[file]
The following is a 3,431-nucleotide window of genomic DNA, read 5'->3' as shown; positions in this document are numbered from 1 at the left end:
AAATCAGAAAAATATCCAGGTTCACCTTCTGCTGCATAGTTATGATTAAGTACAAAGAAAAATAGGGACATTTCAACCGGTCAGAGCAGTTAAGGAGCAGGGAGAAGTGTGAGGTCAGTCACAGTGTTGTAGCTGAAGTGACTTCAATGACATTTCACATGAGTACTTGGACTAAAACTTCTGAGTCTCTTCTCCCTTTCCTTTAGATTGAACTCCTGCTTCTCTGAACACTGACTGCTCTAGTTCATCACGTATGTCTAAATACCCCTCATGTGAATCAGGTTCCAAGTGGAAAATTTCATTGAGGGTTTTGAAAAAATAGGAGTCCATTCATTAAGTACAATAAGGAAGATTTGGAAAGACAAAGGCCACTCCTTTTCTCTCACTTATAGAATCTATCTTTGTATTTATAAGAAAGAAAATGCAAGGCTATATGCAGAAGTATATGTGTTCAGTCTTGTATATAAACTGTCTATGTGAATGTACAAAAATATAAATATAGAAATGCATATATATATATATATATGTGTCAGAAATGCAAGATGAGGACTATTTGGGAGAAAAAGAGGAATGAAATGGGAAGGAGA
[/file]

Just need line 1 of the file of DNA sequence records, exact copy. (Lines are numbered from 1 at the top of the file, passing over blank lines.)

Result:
The following is a 3,431-nucleotide window of genomic DNA, read 5'->3' as shown; positions in this document are numbered from 1 at the left end: